·         Access will not let you choose to enforce referential integrity between two tables if the two tables already violate it.  So if our Orders table already has a record for customer number 100, but our Customers table does not, we would get an error message if we told Access to enforce referential integrity.

·         In a relationship with referential integrity currently in force, Access will not let you add a record to the related table if there is no matching record in the primary table.  Likewise, Access will not let you change the foreign key value in a related table record to one with no match in the primary table.

·         In a relationship with referential integrity currently in force, Access will not let you delete a record from the primary table if the related table contains matching records.  (If you have told Access to use cascading deletes, it will delete the matching records from the related table.)  Likewise, Access will not let you change the primary key value in a primary table record if there are matching records in the related table.  (If you have told Access to use cascading updates, it will change the matching records’ foreign key values to match the new primary key value.)

Cascade Updates - When cascade updates is on, changes to the common field in the primary table will automatically be reflected in the related table.

Cascade Deletes – When cascade deletes is on, a record deleted from the primary table will cause all matching records in the related table to be deleted.

To define relationships in an Access database you use the relationship window. You may display the relationship window by clicking the relationships button on the database toolbar. (AC 3.09)  (Note that you can link common fields between two tables in a query design window; this will allow you to create queries using fields from both tables, but it does not create a relationship.  You must use the relationship window for that.)

To create a relationship, add both tables to the relationship window and click on the common field in the primary table and drag the mouse to the common field in the related table. This will bring up a dialog box in which you can further specify the relationship between the two tables (e.g., select referential integrity and cascade rules).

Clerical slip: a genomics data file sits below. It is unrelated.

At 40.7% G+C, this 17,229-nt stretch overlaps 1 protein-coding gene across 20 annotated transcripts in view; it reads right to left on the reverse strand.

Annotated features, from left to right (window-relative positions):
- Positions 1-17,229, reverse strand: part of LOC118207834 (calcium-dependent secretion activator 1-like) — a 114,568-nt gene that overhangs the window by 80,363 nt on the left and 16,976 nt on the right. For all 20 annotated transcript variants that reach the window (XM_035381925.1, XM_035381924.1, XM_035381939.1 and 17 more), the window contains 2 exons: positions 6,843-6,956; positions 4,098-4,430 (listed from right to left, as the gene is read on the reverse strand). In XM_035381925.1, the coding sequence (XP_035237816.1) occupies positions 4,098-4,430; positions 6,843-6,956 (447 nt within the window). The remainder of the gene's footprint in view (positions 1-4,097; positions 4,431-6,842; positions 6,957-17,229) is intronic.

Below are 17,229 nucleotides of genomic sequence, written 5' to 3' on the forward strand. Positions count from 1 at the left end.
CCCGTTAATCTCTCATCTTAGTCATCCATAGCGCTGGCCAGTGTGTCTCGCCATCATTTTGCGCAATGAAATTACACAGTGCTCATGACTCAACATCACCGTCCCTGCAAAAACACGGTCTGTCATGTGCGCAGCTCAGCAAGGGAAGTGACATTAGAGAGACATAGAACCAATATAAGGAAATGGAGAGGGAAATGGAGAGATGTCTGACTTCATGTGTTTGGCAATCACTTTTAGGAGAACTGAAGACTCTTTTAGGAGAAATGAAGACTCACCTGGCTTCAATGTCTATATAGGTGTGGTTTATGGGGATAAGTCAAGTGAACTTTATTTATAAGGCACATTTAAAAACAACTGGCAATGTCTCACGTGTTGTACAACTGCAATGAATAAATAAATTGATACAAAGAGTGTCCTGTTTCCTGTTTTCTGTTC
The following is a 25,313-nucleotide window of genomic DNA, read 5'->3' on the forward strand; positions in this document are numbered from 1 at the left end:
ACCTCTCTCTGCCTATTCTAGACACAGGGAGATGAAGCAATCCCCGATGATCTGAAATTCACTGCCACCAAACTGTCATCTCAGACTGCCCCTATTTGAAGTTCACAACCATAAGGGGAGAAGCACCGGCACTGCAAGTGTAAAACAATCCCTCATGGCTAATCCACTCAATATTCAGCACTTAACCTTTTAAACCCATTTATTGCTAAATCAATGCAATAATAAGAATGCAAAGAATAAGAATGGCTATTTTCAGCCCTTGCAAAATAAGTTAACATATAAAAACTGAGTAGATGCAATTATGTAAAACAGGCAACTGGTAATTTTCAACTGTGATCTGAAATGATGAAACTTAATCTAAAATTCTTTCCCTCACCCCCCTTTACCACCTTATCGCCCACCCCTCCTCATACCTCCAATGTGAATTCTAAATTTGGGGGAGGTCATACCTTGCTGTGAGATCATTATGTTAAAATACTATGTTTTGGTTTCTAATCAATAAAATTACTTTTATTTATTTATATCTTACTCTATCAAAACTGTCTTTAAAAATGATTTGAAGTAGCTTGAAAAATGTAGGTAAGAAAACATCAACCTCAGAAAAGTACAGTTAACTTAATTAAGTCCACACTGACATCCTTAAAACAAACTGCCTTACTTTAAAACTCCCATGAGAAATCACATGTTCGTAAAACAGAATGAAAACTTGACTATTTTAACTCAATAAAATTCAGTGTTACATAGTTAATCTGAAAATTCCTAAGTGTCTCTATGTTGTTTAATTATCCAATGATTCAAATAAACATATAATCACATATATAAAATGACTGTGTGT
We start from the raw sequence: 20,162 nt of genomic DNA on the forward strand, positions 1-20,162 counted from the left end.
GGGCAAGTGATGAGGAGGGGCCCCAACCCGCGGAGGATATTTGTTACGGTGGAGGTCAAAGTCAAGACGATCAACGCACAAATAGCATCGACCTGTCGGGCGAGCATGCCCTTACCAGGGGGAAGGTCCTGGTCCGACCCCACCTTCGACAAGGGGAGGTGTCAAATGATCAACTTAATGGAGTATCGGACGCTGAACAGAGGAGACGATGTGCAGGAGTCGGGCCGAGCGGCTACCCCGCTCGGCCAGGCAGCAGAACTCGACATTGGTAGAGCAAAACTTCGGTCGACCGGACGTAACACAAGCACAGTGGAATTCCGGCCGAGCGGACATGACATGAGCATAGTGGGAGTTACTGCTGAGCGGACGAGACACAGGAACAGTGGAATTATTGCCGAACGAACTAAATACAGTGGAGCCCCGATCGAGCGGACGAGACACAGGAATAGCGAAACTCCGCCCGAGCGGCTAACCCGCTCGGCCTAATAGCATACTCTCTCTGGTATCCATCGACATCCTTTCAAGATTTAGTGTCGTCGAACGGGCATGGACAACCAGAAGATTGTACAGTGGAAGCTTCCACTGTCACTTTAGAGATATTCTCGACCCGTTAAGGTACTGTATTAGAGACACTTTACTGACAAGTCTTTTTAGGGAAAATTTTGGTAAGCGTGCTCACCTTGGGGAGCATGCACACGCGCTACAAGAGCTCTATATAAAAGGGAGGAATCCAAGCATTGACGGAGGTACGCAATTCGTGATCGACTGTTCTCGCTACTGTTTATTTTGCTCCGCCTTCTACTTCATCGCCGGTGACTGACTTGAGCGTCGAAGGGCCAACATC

Sorting Data in a Query

You may sort data in a query on as many as 10 fields. The left most sort field in the query definition is the primary sort and is independent of the primary key for the table. You may sort ascending or descending by specifying the sort method in the design grid of the query.

Filtering Data

If you want to view a subset of the records displayed in a query’s datasheet view, you can filter out the records you don’t want to see.  The filter criteria you use here are not added to the query design grid when you save the query, but you can reapply the filter the next time you run the query.  To remove a filter and redisplay all records in the datasheet, click the Remove Filter button.  Access provides two datasheet-view filtering methods:

·         Filter by Selection – With a datasheet open, select one instance of the value you want included in the view, and then click the Filter by Selection button.  Only those records with that specific value (in that same field) will remain in the datasheet view.

·         Filter by Form – With a datasheet open, click the Filter By Form button; this brings up a blank view of the datasheet (one row with no data displayed).  Specify the value(s) you want to match in one or more fields, and then click the Apply Filter button.

Defining Query Criteria

You may type values or comparisons into the criteria fields for selected columns in your query’s design grid in order to return only specific matching records when you run your query.  (AC 3.20 shows the possible comparison operators that may be used.)  These criteria are retained as part of the query design when you save the query.

You can specify criteria in more than one column of the query design grid.  If you specify multiple criteria on the same row of the grid, Access will use a “logical and,” meaning the query will return only those records that meet all the criteria specified on that row.  If you specify multiple criteria on different rows of the grid, Access will use a “logical or,” meaning the query will return those records that meet one (but not necessarily all) of the criteria.

Dates specified as criteria are enclosed by #'s (ex #1/2/01#)

Performing Calculations

You may use the expression builder to define calculations based on fields in a table, with the results of the calculation returned as part of the datasheet view when you run the query. (AC 3.32)  Such a calculated field is given its own column in the datasheet view, just like a field taken directly from a table.

Aggregate Functions

On the Total row of the query design grid, you can specify aggregate functions to calculate statistical data on specified fields.  If the Total row is not displayed in the design grid, click the Totals button (Greek letter sigma).  You can choose among statistical functions such as Min, Max, Sum, Count, Average, Standard Deviation, and more.  If you specify a field as Group By on this Total row of the design grid, Access will group records with equal values in that field and show the statistical data for each group of records in the other fields.